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George Nethercutt: Grasp of civics leads to real July 4 celebration

George Nethercutt

Every July 4, stories appear that affirm what most Americans already know: Too many don’t know why we celebrate July 4, from whom the American colonies sought independence in 1776, or what the Declaration of Independence is all about.

Several years ago, Newsweek gave 1,000 Americans the immigrant citizenship test, the one applicants must pass if they want to become U.S. citizens. The results were chronicled under the headline “How Dumb Are We?” In that study, 6 percent couldn’t circle Independence Day on a calendar, and 44 percent didn’t know why the United States fought the Cold War. Other studies confirm what we see on various interview television shows: There’s a serious knowledge problem in the U.S. where civic learning is concerned.

That’s why I’ve patented a Web app focused on what all Americans should know about our country. American Aptitudes is a free, online survey that challenges Americans to test their knowledge about basic U.S. history, government, economics and foreign policy. It will soon be beta-tested by Rogers High School students and teachers. It’s been presented to the Illinois Boys State delegates.

The National Assessment of Educational Progress (NAEP) is a test given by the U.S. Department of Education to fourth-, eighth- and 12th-graders across America to see how they stack up against their peers on math, science, civics and other basic subjects. The department’s “America’s Report Card” helps educators know whether our nation’s schools measure up to the learning standards we expect; whether our schools are adequately educating our children.

Sadly, in civic learning, America’s students have made little progress since the test was first given in 1998. That’s bad news for students, teachers, schools, principals and taxpayers.

Each year, despite spending more than any other industrialized nation on per-student education, U.S. students trail their international rivals. In 2014, the U.S. was not in the top 10 of all countries ranked by educational excellence. South Korea led all nations.

The study of civics and how to be better citizens was the subject of a regionwide effort the Nethercutt Foundation undertook in 2014. Pitting fourth-, eighth- and 12th-graders against their peers in a Citizenship Tournament testing civics knowledge led to winning students receiving scholarships worth $14,000, plus educational travel for students, parents and teachers to learn about federal, state and municipal government.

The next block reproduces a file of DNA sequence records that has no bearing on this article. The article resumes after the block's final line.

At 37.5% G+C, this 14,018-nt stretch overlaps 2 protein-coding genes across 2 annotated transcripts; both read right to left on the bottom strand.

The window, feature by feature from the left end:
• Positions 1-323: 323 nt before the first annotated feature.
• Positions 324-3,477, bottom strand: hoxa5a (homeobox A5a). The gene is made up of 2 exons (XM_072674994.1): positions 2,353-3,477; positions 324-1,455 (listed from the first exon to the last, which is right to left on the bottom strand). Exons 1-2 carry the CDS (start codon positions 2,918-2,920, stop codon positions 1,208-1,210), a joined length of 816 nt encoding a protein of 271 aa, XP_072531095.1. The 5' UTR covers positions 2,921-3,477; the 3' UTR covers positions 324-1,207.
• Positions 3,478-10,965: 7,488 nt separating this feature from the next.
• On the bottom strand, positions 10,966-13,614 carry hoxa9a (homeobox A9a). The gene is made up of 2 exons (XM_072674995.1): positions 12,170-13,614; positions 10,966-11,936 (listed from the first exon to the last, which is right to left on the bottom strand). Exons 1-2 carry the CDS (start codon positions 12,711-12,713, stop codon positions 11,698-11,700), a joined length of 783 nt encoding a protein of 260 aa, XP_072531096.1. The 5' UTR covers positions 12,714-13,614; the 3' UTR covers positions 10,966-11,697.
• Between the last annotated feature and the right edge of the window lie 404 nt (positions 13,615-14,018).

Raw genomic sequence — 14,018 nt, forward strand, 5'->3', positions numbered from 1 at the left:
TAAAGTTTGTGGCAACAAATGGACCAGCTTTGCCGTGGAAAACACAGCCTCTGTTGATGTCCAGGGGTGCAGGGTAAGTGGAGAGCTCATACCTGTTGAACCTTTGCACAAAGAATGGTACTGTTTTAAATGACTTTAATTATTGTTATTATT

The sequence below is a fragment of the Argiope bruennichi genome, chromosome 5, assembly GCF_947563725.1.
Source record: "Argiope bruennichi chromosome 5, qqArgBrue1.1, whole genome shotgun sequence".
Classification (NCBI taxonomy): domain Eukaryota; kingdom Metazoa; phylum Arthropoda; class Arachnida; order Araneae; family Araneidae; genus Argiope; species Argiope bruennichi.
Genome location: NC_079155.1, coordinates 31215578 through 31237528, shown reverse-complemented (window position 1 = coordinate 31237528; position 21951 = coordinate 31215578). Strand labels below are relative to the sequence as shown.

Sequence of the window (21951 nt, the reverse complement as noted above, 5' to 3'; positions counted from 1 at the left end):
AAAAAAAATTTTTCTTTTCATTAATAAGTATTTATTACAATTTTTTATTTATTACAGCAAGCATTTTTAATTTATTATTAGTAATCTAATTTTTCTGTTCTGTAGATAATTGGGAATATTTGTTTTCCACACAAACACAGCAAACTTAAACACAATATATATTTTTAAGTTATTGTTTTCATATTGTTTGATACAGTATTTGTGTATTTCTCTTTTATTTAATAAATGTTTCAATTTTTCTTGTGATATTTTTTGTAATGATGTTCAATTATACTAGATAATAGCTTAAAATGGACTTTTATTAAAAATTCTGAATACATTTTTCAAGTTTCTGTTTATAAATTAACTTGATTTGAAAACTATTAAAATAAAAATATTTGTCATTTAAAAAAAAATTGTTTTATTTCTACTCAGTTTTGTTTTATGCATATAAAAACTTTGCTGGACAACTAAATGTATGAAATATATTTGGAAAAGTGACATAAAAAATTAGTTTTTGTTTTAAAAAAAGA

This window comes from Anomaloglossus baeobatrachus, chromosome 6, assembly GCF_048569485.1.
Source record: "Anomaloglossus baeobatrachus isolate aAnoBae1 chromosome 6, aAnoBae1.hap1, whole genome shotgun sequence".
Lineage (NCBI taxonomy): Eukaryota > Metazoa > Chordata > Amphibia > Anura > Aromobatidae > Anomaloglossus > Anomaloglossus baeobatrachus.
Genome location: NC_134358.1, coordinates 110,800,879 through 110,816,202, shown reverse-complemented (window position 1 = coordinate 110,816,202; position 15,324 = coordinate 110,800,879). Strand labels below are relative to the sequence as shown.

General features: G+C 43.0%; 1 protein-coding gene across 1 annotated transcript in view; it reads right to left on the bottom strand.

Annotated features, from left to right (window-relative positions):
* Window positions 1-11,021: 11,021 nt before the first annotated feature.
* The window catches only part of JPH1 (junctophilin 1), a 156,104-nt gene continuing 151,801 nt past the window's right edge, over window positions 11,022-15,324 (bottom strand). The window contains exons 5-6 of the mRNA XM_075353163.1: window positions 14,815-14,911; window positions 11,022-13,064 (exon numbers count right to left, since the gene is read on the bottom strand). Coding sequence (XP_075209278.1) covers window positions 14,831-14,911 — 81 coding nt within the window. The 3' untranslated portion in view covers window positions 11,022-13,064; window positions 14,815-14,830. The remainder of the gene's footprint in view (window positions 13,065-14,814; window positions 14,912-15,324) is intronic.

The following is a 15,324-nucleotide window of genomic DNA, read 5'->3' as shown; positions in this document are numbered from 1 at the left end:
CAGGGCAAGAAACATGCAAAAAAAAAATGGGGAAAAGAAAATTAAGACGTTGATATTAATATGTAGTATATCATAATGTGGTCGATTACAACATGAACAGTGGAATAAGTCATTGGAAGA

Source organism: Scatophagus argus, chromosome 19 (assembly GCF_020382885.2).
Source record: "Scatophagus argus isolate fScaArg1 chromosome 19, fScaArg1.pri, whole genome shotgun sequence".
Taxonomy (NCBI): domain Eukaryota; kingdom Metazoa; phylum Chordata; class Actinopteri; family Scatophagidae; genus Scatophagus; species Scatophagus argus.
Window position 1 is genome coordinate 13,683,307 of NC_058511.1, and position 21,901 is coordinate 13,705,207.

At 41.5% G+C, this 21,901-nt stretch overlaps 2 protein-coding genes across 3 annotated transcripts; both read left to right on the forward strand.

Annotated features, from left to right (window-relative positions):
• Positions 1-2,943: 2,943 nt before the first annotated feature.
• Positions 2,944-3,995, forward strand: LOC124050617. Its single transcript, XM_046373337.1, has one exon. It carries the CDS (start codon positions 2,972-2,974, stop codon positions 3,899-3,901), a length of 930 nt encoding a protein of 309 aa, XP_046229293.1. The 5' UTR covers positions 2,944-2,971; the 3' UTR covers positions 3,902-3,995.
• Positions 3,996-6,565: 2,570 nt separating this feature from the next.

Hundreds of Eastern Washington students from 40 schools participated, and every student who competed in one round of academic competition and completed five of 15 citizenship tasks received a prize.

The Spokane Education Association, Boy Scouts, Better Business Bureau and several local banks and credit unions all support civic learning efforts. Numerous companies and individuals that care about young people learning the American story assisted the foundation’s tournament.

With the support of the Joe Foss Institute, Edward M. Kennedy Institute and several other nonprofit civics organizations, the concept of learning about America to perpetuate our founding principles is making a comeback. The Foss Institute is leading the effort for states to require high school seniors to pass the immigrant citizenship test as a condition of graduation. In 2012, I taught a popular course entitled “Why Study America?” at Harvard University. Last fall, I delivered lectures on fostering American principles to students and faculty at Gonzaga University in Florence, Italy.

Civic learning is devoid of political persuasion. It isn’t necessary for students to choose a party philosophy to know and understand how the American system developed. In fact, understanding the political pressures that craft public policies engages students, and helps them understand and appreciate future leadership requirements. They are able to separate what might be good for America compared to what might benefit one political group or another. Finding leaders who subscribe to helping America progress is the key.

Knowing why American independence was secured, and what principles formed today’s America is important for citizen engagement. Civically engaged families vote more often, discuss the complexity of today’s issues, and volunteer as active citizens in their communities. Understanding history, how government works and how the American economy functions leads to more citizen participation in the issues that touch their lives.

As international issues predominate, all citizens should know where Iran is on a map and sense how the IMF operates. Understanding human rights, the rule of law, justice, freedom and other rights is empowering.

If they do, most Americans should have no trouble knowing why we celebrate July 4 each year.

George Nethercutt isa former representative from the 5th Congressional District.
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